Re: Registration of media type application/calendar+xml

Keith Moore <moore@cs.utk.edu> Fri, 10 September 2010 02:50 UTC

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Subject: Re: Registration of media type application/calendar+xml
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From: Keith Moore <moore@cs.utk.edu>
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Date: Thu, 9 Sep 2010 22:51:10 -0400
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To: Cyrus Daboo <cyrus@daboo.name>
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Cc: Alexey Melnikov <Alexey.Melnikov@isode.com>, ietf-types@iana.org, Steven Lees <Steven.Lees@microsoft.com>, Douglass Mike <douglm@rpi.edu>, IETF@IETF.ORG
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On Sep 9, 2010, at 10:22 PM, Cyrus Daboo wrote:

> Hi Keith,
> (cc'ing Apps area ADs - I believe Peter intends to "sponsor" this draft so he at least should be aware of our discussion here)
> 
> --On September 9, 2010 9:44:07 PM -0400 Keith Moore <moore@cs.utk.edu> wrote:
> 
>> This was a bad idea when it was first proposed (if I recall correctly)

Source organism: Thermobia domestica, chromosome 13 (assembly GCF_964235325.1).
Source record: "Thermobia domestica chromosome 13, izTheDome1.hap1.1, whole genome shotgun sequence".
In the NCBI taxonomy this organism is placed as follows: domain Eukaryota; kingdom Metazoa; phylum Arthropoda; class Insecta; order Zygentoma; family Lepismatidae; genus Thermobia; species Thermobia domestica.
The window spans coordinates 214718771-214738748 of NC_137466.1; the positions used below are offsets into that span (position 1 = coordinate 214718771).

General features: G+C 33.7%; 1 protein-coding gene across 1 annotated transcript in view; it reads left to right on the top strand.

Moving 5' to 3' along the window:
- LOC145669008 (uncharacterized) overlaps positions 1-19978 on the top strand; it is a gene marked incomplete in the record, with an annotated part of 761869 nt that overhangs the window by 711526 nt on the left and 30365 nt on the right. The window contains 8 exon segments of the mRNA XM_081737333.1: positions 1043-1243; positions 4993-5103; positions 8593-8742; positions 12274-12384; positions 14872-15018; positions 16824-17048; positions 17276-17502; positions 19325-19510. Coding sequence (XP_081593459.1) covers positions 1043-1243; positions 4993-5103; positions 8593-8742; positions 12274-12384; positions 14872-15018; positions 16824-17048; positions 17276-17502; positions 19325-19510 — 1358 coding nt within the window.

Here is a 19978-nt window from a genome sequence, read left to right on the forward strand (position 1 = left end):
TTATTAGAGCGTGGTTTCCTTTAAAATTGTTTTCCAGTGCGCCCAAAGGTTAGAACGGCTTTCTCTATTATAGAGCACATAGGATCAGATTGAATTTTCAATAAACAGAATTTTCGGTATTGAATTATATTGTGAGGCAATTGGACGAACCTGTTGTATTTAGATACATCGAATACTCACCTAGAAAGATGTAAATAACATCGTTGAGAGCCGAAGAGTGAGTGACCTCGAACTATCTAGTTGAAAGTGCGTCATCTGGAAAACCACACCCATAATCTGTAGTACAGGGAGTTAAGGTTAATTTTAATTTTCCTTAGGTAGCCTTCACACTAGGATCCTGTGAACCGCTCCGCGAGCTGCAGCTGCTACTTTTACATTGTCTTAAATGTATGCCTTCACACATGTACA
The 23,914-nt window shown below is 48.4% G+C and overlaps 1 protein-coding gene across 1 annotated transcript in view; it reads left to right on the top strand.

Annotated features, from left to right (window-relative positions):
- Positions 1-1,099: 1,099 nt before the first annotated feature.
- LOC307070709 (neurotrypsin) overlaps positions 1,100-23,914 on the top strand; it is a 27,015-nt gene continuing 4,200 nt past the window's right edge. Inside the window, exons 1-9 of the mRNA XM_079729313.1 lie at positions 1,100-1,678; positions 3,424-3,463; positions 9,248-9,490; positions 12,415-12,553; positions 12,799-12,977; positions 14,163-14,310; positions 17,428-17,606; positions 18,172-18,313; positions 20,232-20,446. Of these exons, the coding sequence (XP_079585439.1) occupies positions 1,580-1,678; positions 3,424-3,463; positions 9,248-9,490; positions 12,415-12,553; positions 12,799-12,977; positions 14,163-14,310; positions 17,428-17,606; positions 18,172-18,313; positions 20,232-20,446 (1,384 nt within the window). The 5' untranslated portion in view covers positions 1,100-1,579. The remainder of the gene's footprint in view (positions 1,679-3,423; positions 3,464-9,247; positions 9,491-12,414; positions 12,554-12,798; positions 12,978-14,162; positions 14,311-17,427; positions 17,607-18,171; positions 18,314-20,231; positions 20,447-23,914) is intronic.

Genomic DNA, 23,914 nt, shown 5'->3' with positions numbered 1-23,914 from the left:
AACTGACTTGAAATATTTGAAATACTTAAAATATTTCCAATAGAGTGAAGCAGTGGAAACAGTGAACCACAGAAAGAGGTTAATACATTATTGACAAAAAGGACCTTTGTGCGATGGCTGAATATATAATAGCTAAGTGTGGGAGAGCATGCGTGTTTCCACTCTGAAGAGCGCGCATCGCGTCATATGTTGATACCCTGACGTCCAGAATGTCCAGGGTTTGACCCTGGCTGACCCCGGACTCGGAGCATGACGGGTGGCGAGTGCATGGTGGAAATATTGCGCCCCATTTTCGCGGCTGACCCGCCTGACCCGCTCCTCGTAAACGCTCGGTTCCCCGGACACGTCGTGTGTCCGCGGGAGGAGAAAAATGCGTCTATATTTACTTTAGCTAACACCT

>> around ten years ago, and it's still a bad idea.
> 
> An XML representation for iCalendar is vital if we are to keep iCalendar relevant in the web-based world. The drive for this work comes from a number of areas - in particular the smart grid effort sponsored by NIST will make use of this as part of the standards suite they are defining.

Somebody needs to talk some sense into those people.  Defining another calendar format will only harm interoperability.  It doesn't save any calendar implementation from needing to implement another parser, because if it wants to interoperate with existing products or be able to read old events it's still going to have to support iCalendar and probably vCalendar also.  So what's the _technical_ (not political) benefit from doing this?

IETF's job is to provide technical leadership, not to follow bad advice.  Instead of caving into them, what we need to do is publish a draft called "Translating Everything into XML Considered Harmful".

>> Whenever you define an alternate representation of something, there will
>> inevitably be skew between the original representation and the alternate
>> representation.
> 
> iCalendar is itself extensible in terms of the addition of new properties and parameters. The trivial mapping of the iCalendar object model to our XML schema allows such extensions to be trivially mapped.

But your document doesn't define what the mapping is.  And your mapping spec (not to mention implementations) will always lag extensions.

>> This remains true even if you define mapping rules between the two (as
>> you do in this document).   The problem with mapping rules, which I
>> believe I pointed out around ten years ago, is that the rules are
>> specific to a particular version of iCalendar.  If either iCalendar is
>> extended, or the XML representation is extended, there's no guidance as